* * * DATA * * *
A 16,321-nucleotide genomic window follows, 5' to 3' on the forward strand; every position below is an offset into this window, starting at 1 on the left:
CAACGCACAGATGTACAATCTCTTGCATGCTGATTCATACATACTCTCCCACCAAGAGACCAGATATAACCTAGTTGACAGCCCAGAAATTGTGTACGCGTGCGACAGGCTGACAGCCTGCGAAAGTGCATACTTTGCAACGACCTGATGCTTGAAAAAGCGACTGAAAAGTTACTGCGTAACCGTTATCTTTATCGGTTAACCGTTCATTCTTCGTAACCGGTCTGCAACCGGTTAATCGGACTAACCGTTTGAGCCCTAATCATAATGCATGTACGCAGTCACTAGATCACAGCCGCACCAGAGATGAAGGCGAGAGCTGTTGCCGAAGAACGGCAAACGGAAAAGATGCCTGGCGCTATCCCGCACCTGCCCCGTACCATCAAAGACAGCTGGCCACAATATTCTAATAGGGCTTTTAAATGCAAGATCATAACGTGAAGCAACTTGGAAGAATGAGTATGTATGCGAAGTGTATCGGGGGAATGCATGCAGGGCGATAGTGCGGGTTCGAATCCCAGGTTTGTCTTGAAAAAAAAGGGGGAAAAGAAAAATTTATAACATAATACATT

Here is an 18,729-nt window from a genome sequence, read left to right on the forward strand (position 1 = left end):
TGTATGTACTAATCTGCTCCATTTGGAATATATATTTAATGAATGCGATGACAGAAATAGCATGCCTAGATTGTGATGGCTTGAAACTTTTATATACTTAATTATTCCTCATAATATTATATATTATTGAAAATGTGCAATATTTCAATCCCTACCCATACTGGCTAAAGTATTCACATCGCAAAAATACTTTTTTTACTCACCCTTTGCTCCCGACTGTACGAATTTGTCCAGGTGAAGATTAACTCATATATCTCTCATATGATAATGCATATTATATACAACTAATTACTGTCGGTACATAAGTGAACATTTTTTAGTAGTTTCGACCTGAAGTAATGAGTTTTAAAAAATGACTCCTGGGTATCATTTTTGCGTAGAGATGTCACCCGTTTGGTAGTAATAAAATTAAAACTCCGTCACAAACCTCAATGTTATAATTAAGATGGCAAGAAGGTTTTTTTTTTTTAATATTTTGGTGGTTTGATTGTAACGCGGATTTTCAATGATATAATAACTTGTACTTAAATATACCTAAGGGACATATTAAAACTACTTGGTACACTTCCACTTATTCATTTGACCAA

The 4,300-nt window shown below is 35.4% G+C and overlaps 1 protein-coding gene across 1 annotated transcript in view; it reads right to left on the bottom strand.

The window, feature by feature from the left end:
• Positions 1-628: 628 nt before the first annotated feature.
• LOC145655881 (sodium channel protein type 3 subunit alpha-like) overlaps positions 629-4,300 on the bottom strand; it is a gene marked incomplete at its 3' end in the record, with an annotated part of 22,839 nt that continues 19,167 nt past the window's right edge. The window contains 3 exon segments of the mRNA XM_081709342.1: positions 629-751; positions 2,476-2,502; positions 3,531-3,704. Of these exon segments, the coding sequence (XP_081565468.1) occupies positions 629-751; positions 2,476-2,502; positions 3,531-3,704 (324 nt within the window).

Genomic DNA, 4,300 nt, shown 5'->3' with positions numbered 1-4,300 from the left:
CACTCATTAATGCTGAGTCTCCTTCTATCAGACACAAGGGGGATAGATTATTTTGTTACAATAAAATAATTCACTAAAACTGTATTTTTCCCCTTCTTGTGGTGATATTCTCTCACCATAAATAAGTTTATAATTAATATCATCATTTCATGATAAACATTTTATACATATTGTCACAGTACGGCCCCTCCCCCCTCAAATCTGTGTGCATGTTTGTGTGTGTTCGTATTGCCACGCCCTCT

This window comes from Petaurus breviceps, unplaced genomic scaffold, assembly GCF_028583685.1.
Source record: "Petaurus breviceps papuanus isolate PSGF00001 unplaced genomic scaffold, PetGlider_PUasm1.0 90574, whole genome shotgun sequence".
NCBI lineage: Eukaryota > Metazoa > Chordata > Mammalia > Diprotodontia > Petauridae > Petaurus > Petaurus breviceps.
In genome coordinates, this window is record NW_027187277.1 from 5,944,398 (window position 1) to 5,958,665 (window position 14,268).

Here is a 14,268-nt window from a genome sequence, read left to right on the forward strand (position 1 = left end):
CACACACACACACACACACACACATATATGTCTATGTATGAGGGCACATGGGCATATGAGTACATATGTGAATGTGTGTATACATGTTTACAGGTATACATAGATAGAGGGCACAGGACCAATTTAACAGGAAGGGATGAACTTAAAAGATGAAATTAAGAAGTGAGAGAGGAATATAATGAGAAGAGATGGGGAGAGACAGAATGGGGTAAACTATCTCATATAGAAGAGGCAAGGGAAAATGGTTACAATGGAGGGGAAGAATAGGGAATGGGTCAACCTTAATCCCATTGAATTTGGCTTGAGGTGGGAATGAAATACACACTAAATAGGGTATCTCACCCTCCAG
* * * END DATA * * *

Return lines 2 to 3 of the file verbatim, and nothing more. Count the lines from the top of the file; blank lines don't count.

CAACGCACAGATGTACAATCTCTTGCATGCTGATTCATACATACTCTCCCACCAAGAGACCAGATATAACCTAGTTGACAGCCCAGAAATTGTGTACGCGTGCGACAGGCTGACAGCCTGCGAAAGTGCATACTTTGCAACGACCTGATGCTTGAAAAAGCGACTGAAAAGTTACTGCGTAACCGTTATCTTTATCGGTTAACCGTTCATTCTTCGTAACCGGTCTGCAACCGGTTAATCGGACTAACCGTTTGAGCCCTAATCATAATGCATGTACGCAGTCACTAGATCACAGCCGCACCAGAGATGAAGGCGAGAGCTGTTGCCGAAGAACGGCAAACGGAAAAGATGCCTGGCGCTATCCCGCACCTGCCCCGTACCATCAAAGACAGCTGGCCACAATATTCTAATAGGGCTTTTAAATGCAAGATCATAACGTGAAGCAACTTGGAAGAATGAGTATGTATGCGAAGTGTATCGGGGGAATGCATGCAGGGCGATAGTGCGGGTTCGAATCCCAGGTTTGTCTTGAAAAAAAAGGGGGAAAAGAAAAATTTATAACATAATACATT

Here is an 18,729-nt window from a genome sequence, read left to right on the forward strand (position 1 = left end):